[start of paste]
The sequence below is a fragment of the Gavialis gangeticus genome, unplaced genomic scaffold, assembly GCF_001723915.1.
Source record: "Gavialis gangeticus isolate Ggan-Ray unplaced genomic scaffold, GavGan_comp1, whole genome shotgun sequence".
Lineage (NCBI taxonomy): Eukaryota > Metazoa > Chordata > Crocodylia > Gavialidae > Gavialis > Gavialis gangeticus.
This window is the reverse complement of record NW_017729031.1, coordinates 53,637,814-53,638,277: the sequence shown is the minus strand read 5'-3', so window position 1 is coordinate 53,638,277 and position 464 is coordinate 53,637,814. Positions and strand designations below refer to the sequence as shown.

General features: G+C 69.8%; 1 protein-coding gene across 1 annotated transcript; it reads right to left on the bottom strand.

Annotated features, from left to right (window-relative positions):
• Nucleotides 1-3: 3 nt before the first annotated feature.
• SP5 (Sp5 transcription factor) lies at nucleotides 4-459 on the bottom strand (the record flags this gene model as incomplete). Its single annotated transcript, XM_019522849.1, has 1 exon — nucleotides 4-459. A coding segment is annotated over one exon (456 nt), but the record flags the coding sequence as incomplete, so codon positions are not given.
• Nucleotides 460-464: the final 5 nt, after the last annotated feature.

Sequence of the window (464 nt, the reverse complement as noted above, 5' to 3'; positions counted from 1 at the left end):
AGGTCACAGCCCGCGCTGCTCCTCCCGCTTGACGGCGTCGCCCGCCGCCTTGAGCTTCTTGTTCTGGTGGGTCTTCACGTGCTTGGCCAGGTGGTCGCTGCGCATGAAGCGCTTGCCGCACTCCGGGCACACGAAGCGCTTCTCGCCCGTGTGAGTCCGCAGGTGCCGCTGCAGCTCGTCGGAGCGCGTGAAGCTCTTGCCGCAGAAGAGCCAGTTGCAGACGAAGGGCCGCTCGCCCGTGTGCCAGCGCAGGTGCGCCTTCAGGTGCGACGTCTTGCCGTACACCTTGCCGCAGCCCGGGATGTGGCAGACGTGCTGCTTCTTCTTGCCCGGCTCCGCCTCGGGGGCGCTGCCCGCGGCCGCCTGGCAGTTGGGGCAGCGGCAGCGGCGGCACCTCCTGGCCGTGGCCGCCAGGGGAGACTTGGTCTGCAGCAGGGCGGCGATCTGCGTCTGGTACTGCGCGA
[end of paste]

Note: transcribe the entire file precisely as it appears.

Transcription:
The sequence below is a fragment of the Gavialis gangeticus genome, unplaced genomic scaffold, assembly GCF_001723915.1.
Source record: "Gavialis gangeticus isolate Ggan-Ray unplaced genomic scaffold, GavGan_comp1, whole genome shotgun sequence".
Lineage (NCBI taxonomy): Eukaryota > Metazoa > Chordata > Crocodylia > Gavialidae > Gavialis > Gavialis gangeticus.
This window is the reverse complement of record NW_017729031.1, coordinates 53,637,814-53,638,277: the sequence shown is the minus strand read 5'-3', so window position 1 is coordinate 53,638,277 and position 464 is coordinate 53,637,814. Positions and strand designations below refer to the sequence as shown.

General features: G+C 69.8%; 1 protein-coding gene across 1 annotated transcript; it reads right to left on the bottom strand.

Annotated features, from left to right (window-relative positions):
• Nucleotides 1-3: 3 nt before the first annotated feature.
• SP5 (Sp5 transcription factor) lies at nucleotides 4-459 on the bottom strand (the record flags this gene model as incomplete). Its single annotated transcript, XM_019522849.1, has 1 exon — nucleotides 4-459. A coding segment is annotated over one exon (456 nt), but the record flags the coding sequence as incomplete, so codon positions are not given.
• Nucleotides 460-464: the final 5 nt, after the last annotated feature.

Sequence of the window (464 nt, the reverse complement as noted above, 5' to 3'; positions counted from 1 at the left end):
AGGTCACAGCCCGCGCTGCTCCTCCCGCTTGACGGCGTCGCCCGCCGCCTTGAGCTTCTTGTTCTGGTGGGTCTTCACGTGCTTGGCCAGGTGGTCGCTGCGCATGAAGCGCTTGCCGCACTCCGGGCACACGAAGCGCTTCTCGCCCGTGTGAGTCCGCAGGTGCCGCTGCAGCTCGTCGGAGCGCGTGAAGCTCTTGCCGCAGAAGAGCCAGTTGCAGACGAAGGGCCGCTCGCCCGTGTGCCAGCGCAGGTGCGCCTTCAGGTGCGACGTCTTGCCGTACACCTTGCCGCAGCCCGGGATGTGGCAGACGTGCTGCTTCTTCTTGCCCGGCTCCGCCTCGGGGGCGCTGCCCGCGGCCGCCTGGCAGTTGGGGCAGCGGCAGCGGCGGCACCTCCTGGCCGTGGCCGCCAGGGGAGACTTGGTCTGCAGCAGGGCGGCGATCTGCGTCTGGTACTGCGCGA